These ministrations of Father Walker were the first we have any account of in this section, and were probably the first in Livingston County. As there are no church buildings in the township, outside of the village of Chatsworth, this part of our history will be again alluded to in connection with the village. The old Indian trail that marked the dividing line between the Kickapoo and Pottawatomie tribes was plainly visible through this town, long after settlements were made and the pale-faces had become numerous. And there are still settlers living here who can point out the line along which the trail led.

The Toledo, Peoria & Warsaw Railway was completed through the township, and trains commenced running regularly in 1857. This brought immigrants to the neighborhood, and was the means of the rapid settling up of this town and the surrounding country. The amount of grain and stock shipped from Chatsworth Township over this road is truly wonderful. The Kankakee & South Western Railroad, projected to run from Kankakee City, through Chatsworth Township, tapping the Gilman, Clinton & Springfield, at Gibson City, will probably be in process of construction in a short time, it is supposed that the Illinois Central is the ''power behind the throne" in this new road, and will push it forward to completion, in order to open to them (the Illinois Central) a more direct route between Chicago and St. Louis. The new Company only ask the right of way through Second street, in the village of Chatsworth, which has been unanimously given.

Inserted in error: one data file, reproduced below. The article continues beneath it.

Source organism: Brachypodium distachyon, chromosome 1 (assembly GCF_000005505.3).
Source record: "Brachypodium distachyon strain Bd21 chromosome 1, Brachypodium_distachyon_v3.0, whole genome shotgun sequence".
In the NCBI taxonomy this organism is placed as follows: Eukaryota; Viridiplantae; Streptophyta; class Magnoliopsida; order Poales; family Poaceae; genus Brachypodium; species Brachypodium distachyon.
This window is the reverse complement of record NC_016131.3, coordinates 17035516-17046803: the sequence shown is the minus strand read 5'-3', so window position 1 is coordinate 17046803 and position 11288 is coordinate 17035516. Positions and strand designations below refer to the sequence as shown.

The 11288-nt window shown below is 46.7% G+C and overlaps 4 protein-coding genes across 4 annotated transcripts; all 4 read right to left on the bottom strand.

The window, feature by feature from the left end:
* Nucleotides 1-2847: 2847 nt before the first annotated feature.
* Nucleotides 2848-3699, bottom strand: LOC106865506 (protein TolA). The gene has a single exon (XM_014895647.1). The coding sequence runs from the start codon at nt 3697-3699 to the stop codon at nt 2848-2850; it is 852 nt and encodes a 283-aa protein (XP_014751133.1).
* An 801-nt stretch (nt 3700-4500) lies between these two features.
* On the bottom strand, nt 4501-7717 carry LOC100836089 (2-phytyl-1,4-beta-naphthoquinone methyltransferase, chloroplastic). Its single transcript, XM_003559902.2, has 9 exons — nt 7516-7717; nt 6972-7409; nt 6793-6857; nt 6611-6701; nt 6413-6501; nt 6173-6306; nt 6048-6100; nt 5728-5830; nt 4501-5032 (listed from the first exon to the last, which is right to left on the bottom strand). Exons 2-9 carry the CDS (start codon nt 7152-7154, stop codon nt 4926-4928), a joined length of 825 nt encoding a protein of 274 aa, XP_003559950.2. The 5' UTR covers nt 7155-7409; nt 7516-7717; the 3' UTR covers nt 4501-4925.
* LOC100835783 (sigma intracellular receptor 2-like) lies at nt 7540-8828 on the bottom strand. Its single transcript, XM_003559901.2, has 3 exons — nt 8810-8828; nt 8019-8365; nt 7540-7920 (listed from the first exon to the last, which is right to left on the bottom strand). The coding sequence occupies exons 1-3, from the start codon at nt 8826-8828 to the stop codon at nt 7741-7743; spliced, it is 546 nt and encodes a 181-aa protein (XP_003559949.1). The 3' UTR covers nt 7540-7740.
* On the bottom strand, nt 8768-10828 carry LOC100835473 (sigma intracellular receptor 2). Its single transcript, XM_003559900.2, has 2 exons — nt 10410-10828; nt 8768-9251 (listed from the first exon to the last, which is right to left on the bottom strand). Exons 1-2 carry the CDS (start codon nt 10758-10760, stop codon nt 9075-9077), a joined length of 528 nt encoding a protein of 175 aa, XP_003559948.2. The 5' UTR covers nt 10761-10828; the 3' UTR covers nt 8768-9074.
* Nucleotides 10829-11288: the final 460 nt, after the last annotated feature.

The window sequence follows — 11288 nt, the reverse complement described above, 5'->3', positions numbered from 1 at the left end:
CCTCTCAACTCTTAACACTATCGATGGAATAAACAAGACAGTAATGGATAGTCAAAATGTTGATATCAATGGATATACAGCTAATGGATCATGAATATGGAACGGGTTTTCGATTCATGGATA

Politically, Chatsworth is pretty evenly divided on national questions probably Republican by a few votes. Its record during the late war was good for so thinly a populated section as this was at that time. N. C. Kenyon, the present Postmaster of Chatsworth village, was Colonel of the Eleventh Regiment of Illinois Volunteer Infantry, one of the brave regiments of Illinois, that it is said, did as much hard fighting during the war as any regiment from the State. Conrad Heppe, a resident at present of the village, has served nine years in the United States army, mostly in New Mexico. Many other brave fellows shouldered their muskets and went forth from this and from Charlotte Township (which at the commencement of the war was a part of Chatsworth), to the front, where "war's red blast raged the fiercest."

[The History of Livingston County, Illinois - Wm. LeBaron, Jr. & Co. - 186 Dearborn Street, Chicago (1878)]